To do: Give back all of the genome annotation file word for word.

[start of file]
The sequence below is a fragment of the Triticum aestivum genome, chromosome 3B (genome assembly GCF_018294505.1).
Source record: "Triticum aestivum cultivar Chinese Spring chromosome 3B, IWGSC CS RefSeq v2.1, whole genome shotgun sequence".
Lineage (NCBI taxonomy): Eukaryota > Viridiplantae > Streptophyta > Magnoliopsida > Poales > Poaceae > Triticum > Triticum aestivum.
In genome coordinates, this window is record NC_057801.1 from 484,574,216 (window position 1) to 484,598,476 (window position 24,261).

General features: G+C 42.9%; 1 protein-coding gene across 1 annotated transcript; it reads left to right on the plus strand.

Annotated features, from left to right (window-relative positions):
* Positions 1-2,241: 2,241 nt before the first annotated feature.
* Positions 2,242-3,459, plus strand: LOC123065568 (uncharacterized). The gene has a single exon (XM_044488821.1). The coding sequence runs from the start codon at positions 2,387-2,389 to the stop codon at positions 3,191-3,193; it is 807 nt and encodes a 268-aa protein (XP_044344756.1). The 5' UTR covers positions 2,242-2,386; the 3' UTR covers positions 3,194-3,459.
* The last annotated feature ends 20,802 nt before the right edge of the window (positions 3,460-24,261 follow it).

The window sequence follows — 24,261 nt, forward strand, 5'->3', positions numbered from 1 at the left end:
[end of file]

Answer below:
The sequence below is a fragment of the Triticum aestivum genome, chromosome 3B (genome assembly GCF_018294505.1).
Source record: "Triticum aestivum cultivar Chinese Spring chromosome 3B, IWGSC CS RefSeq v2.1, whole genome shotgun sequence".
Lineage (NCBI taxonomy): Eukaryota > Viridiplantae > Streptophyta > Magnoliopsida > Poales > Poaceae > Triticum > Triticum aestivum.
In genome coordinates, this window is record NC_057801.1 from 484,574,216 (window position 1) to 484,598,476 (window position 24,261).

General features: G+C 42.9%; 1 protein-coding gene across 1 annotated transcript; it reads left to right on the plus strand.

Annotated features, from left to right (window-relative positions):
* Positions 1-2,241: 2,241 nt before the first annotated feature.
* Positions 2,242-3,459, plus strand: LOC123065568 (uncharacterized). The gene has a single exon (XM_044488821.1). The coding sequence runs from the start codon at positions 2,387-2,389 to the stop codon at positions 3,191-3,193; it is 807 nt and encodes a 268-aa protein (XP_044344756.1). The 5' UTR covers positions 2,242-2,386; the 3' UTR covers positions 3,194-3,459.
* The last annotated feature ends 20,802 nt before the right edge of the window (positions 3,460-24,261 follow it).

The window sequence follows — 24,261 nt, forward strand, 5'->3', positions numbered from 1 at the left end: